The misery index is a rough but effective way to measure the health of an economy. Add up the inflation rate and the unemployment rate. If you’re a president running for re-election, you want that number to be as low as possible.
It was about 11.4 when Ronald Reagan was re-elected. George W. Bush was nine years old when he did so. For Barack Obama, it was 9.5. And today, Joe Biden is running for re-election, but his approval rating is just 7.7.
Biden should be easily on his way to a re-election victory. And that dismal index number isn’t starting to capture the strength of the US economy at this point. As administration officials will tell us soon, there are a myriad of positive indicators at this point. Since Biden’s inauguration, the economy has created 13 million jobs. Job satisfaction among Americans is at its highest level in 36 years, according to the Conference Board, a business research firm. Household net worth is soaring.
On Thursday, it was found that the U.S. economy grew at an annualized rate of 2% in the first quarter of this year, well above economists’ expectations of about 1.4%. The best part is that the new prosperity is helping those who have long been left behind. In the four years of Donald Trump’s administration, spending on manufacturing facilities has increased by 5%. In the first two years of the Biden administration, those investments more than doubled, creating about 800,000 manufacturing jobs.
This is no mere coincidence. This is a direct result of Biden policies, namely the Inflation Control Act, which includes the Green Technology Clause, the Infrastructure Bill, the CHIPS Act, etc.
Biden’s stimulus certainly boosted inflation, but inflation is now lower than in many other advanced economies and our economy is doing well.
So Americans should celebrate. But it’s not. At least 74% of Americans say the country is on the wrong track, according to an NBC News poll conducted this month. The University of Michigan Consumer Confidence Index is also very weak. Biden’s approval rating has hovered at a dangerously low 43% for a year.
As maestro political analyst Charlie Cook pointed out in 2020, on average about 70% of Americans think the president is more likely to lose re-election if they think the country is headed in the wrong direction. Less than half of the American population tends to be elected president.
Why do Americans feel so bad about such a strong economy? Partly inflation. Things have stabilized recently as inflation has fallen, but real wages have actually fallen for some time. Prices for things like gasoline and groceries are now much higher than they were three years ago.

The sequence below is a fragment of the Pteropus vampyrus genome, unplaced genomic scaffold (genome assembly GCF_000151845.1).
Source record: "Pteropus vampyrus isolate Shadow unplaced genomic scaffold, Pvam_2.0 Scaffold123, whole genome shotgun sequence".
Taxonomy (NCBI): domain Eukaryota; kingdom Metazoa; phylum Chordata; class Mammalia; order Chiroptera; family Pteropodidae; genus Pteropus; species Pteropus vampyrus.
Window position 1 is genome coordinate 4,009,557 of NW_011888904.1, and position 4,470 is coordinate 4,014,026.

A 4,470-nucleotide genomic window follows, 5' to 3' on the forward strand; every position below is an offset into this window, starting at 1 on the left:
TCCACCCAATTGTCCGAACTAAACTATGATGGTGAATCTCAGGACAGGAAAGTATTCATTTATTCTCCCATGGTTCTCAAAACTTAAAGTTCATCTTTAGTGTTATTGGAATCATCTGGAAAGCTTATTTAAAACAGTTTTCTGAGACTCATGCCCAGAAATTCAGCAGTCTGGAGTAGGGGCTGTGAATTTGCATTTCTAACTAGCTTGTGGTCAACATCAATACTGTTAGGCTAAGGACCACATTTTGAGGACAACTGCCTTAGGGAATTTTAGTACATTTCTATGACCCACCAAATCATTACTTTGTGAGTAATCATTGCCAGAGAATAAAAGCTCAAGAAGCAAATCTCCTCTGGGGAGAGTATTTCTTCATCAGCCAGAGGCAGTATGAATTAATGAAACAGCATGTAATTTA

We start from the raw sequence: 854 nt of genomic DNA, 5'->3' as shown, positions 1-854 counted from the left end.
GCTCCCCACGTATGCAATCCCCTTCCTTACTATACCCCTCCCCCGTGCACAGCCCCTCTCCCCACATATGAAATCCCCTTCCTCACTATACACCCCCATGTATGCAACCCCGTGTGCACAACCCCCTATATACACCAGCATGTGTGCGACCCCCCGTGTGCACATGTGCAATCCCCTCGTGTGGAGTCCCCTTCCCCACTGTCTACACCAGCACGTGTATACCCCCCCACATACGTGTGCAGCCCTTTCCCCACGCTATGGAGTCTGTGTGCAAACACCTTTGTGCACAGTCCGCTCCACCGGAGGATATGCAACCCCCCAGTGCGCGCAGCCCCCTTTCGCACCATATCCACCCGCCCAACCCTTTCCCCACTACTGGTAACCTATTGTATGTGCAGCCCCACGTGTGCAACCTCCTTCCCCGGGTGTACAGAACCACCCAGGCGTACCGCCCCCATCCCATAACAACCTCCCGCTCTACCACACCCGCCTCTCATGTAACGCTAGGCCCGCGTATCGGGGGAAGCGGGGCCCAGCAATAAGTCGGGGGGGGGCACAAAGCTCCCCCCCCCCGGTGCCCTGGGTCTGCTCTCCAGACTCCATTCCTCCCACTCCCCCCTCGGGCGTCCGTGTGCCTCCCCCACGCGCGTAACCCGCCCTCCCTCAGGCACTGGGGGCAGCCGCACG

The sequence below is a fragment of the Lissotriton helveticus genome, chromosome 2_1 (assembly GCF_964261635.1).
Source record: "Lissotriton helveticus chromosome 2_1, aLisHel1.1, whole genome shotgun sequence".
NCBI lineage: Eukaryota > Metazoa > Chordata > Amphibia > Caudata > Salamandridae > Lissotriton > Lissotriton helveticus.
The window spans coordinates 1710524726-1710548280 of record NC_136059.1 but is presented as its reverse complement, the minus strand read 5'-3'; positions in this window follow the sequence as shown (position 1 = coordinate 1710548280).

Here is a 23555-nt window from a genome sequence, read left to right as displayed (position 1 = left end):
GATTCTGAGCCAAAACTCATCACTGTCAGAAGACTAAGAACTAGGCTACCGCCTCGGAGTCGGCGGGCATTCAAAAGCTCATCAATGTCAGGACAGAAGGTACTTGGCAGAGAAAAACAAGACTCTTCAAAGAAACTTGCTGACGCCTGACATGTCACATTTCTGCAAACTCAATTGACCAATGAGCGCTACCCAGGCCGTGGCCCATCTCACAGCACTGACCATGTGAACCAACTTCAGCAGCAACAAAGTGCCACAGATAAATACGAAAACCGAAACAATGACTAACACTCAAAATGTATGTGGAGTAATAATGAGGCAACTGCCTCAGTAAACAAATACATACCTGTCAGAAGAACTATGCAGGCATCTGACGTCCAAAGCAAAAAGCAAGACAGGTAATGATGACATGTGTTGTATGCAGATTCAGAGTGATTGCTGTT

Biden and others hope that as inflation continues to fall and the information spreads, the American public will start feeling better about things. But it’s not that simple.
Part of it is the media. Recent research shows that headlines have become more negative and convey anger and fear over the past few decades. It will surely spread bad vibes among people.
But the main problem is public sentiment. Americans are almost four times more satisfied with their personal lives than they are with their state of the nation. Perhaps it is because in the Trump era we have suffered a collective moral injury, a collective loss of self-confidence, a loss of faith in ourselves as a nation.
America has suffered two recent national demoralizations. In the 1970s, during the Vietnam War and the Watergate scandal, Americans lost faith in their institutions. In the Trump era, Americans have also lost trust in each other.
Anthropologist Raul Narrol argued that every society has a cultural foundation, a “moral net”, that exists almost unconsciously in the minds of its members. America is a mess. This represents a loss of national self-esteem. People begin to believe that the state is incompetent. Fearful and anxious people are quick to perceive the negative aspects of any situation and tend to be hypersensitive to threats and pessimistic.
Statistics and fact sheets cannot be used to pull people out of their psychological and moral state. Biden will have to act as a national leader, not just an administrator. He must step outside the protective walls that have been built around him and make himself the center of public attention, not President Trump. He will need to come up with a 21st-century national story that gives people a sense of coherence and belonging, that we are heading in a definite direction toward some concrete goal.
Employment figures alone cannot cure a cruel national spirit, which is our main problem today.
David Brooks is a columnist for the New York Times.
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